What are those worth?

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I see and hear this question a lot in the context of sneakers. “What are those worth?” or “What’s the value?” It is an interesting query that I’ve been thinking about a lot lately. While at first it may seem like a simple request for the monetary value of a pair, to me it can be much deeper than that.

An easy answer would be the MSRP on the box. Not every manufacturer prints the price on the box label, but typically there is a set price any consumer can expect to pay when purchasing a brand new pair from a reputable retailer. Where this gets interesting is when a shoe hasn’t even released for retail yet but the expectation is that it will sell out instantly. The secondary market is already being set. Based on past releases, some collectors are able to estimate a price a shoe will resale for before it hits the open market.

So I think the first question of worth or value pertains to monetary return and an expected price above retail. This is where resellers thrive. Now keep in mind that I’m not using the word “reseller” in a negative context. The fact of the matter is that resellers would not exist without buyers. The first chump who bites and pays the asking price helps set the market and anyone who continues to pay up helps turn that price up or down. Often this angle on “value” is not even dependent on the number of pairs available but instead the perception of scarcity and the thirst to follow the hype.

I can’t claim to be innocent in any of this. I’ve sold my fair share of shoes in the past and even have a nice couch in my living room that was paid for the most part by selling three pairs of Yeezys. At the same time, I don’t do that for a living – I have a job. Professional resellers (yes, that is a real thing) put in the work to make connections at shops and boutiques, analyze the market to know what will sell and for how much, and find ways to secure pairs in advance of release days. Love it or hate it, that’s the state of the sneaker world right now.

In my opinion, another interpretation of “value” is what the shoe means to you. It has nothing to do with monetary return or future resale prices. It is about how the shoe makes you feel, or how it looks on foot, or a memory or connection it elicits. For some, this might mean a perception of status or worth – having Yeezys on creates a sense of fitting in or taste in fashion. For others, it could be a connection to childhood memories, a lost loved one, or a special place or time.

It is probably pretty obvious by now that I fall into the latter category. I don’t look at shoes as an “investment” or worry about what they will be worth if I decide to wear them. Not judging those who do, but for me certain shoes represent periods in my life or connections I have made through sneakers. Their value is beyond a dollar amount. An example would be the New Balance 740 Jame Worthy model. Today, the shoe sits on discount racks, but in my memory it was the first basketball shoe I ever owned. “Big Game James” was part of the “Showtime Lakers” and wearing his shoe today not only reminds me of my love for the game, but also connections with watching those championship runs with my family and friends.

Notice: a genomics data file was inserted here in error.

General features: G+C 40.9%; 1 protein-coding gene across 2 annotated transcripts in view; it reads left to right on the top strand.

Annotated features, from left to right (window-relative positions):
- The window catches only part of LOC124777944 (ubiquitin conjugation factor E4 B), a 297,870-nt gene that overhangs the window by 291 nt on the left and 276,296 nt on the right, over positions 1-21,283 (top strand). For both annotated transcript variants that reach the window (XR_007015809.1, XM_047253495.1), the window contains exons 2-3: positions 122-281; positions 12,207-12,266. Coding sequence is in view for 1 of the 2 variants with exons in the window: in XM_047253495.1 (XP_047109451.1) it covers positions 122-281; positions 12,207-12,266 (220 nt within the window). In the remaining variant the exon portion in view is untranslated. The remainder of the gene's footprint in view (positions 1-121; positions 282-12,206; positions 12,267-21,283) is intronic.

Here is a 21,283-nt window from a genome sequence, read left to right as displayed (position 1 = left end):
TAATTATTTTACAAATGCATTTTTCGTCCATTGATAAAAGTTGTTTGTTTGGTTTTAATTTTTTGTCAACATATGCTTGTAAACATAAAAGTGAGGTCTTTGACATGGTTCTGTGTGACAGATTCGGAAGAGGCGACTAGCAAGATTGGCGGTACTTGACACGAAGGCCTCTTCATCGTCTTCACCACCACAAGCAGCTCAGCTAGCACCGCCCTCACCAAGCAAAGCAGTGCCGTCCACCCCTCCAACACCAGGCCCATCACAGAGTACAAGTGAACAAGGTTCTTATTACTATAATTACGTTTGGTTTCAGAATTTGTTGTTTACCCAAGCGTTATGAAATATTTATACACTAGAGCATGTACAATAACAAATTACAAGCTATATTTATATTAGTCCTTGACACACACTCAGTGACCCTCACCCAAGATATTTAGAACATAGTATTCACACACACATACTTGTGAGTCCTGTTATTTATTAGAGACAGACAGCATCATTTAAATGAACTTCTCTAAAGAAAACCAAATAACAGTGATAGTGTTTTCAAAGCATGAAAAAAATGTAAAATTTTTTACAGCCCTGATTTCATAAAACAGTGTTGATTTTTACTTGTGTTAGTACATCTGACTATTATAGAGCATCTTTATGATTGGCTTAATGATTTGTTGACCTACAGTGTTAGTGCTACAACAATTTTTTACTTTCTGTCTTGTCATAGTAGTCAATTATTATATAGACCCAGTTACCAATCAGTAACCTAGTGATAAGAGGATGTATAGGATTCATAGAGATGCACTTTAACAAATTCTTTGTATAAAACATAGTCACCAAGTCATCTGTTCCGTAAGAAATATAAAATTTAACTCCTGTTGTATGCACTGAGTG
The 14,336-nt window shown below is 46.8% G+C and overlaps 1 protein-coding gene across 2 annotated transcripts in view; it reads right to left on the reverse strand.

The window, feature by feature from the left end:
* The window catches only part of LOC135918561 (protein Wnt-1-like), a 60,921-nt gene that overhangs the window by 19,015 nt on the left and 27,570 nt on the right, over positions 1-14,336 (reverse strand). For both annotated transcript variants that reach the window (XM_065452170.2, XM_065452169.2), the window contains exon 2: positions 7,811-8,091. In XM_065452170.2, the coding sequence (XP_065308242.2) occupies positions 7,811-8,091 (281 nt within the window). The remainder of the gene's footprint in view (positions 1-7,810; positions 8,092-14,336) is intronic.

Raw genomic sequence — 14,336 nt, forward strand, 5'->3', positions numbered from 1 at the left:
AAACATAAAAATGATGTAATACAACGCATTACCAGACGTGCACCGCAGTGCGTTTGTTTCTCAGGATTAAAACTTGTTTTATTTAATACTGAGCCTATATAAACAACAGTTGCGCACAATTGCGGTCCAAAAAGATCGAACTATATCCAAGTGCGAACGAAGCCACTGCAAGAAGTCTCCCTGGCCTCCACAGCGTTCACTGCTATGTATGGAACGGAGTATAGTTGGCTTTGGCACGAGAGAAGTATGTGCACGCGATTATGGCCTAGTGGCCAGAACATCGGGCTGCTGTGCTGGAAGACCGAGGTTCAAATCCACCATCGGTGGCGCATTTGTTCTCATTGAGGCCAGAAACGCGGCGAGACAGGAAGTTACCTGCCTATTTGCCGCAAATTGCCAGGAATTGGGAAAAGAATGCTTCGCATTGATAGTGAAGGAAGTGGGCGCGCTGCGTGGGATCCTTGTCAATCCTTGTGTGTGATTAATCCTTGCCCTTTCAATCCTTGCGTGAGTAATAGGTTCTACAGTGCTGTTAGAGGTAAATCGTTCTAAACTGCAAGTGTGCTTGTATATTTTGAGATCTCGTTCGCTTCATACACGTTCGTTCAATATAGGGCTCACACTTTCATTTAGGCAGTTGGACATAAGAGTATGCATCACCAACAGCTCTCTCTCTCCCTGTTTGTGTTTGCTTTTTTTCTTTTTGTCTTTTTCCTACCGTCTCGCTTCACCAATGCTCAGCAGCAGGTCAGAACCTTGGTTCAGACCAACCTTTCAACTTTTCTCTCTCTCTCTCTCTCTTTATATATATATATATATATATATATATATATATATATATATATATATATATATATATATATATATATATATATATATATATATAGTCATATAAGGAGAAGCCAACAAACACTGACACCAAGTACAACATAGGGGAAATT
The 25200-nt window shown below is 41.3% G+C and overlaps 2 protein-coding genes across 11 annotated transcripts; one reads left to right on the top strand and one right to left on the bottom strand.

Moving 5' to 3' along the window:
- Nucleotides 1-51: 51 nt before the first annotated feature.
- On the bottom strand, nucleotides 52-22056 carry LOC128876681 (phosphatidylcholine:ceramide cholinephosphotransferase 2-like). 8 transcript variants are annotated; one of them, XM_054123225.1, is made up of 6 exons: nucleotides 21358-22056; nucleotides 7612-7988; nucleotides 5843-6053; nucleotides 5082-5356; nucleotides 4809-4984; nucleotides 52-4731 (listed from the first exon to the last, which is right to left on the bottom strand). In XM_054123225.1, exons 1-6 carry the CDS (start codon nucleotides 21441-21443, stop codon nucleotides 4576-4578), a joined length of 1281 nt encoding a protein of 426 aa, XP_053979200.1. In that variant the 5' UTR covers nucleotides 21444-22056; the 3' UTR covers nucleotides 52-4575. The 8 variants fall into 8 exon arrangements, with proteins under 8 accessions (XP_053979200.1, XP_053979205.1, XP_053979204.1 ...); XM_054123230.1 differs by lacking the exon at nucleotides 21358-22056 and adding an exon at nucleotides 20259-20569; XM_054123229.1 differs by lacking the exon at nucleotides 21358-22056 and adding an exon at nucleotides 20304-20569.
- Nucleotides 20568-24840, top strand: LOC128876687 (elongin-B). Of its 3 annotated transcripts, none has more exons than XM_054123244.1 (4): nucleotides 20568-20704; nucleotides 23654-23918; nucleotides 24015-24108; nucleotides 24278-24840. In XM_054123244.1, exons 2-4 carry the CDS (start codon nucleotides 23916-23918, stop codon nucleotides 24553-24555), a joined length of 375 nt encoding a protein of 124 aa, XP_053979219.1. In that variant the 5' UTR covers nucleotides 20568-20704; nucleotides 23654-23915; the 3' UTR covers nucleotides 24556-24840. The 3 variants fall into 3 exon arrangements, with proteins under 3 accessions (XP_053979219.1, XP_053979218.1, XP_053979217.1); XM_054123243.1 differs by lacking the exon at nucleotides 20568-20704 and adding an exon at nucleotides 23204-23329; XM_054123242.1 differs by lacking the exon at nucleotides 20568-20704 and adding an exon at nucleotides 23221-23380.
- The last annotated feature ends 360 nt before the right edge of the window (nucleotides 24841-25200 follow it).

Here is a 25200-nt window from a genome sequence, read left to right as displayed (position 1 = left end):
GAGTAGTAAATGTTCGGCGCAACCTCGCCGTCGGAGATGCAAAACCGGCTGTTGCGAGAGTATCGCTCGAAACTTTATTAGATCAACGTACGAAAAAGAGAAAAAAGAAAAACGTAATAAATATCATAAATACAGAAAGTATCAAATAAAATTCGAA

I’ve written before about my experience with and love for the Jordan 1 model. Unlike the Worthy 740, the Jordan 1 continues to be a hot seller. Any new release of an OG colorway will continue to get snatched up by me and plenty of other people. It is in these instances where the differing perceptions of “value” are in plain view. I’m going to buy them because it is the model that got me started in this sneaker mess and I wasn’t able to have pairs when I was a kid. Now that I have the means to have them, I’m going to indulge a little. It is probably safe to assume that is the case with many others on the hunt. On the other hand, plenty of people are looking solely at the potential money to be made due to the high demand. We all have our reasons and each side can probably justify their way through a conversation about it.

While I may ramble on and get sentimental on this site, one thing I won’t do is lose perspective. They are just shoes and not worth getting worked up about or losing any sleep. At the end of the day, we are back to the same question: “What are those worth?” I know the answer to the question, but how would you answer it?


3 thoughts on “What are those worth?

  1. That’s a great point that you made about the value of sneakers. I think now there are more people who care about the resale value of the shoe and less about what the shoe means to them. There is nothing wrong with making a profit off shoes, but if everyone in the sneaker community is worried about the resale value of their shoes do we really have a sneaker culture?


    • Thanks. And I absolutely agree with your point. At the same time, a lot of those people are opportunists who will be gone with the resale dies down, and hopefully those of us who really care about it will still be around. The idea of culture is an interesting one and something I hope to write about soon.


      • Yeah I definitely would like to hear your point on sneaker culture. Especially since you have diverse collection of shoes and has seen what sneaker culture was like before and after the internet boom. You wold be able to offer an objective point of view.

        Liked by 1 person

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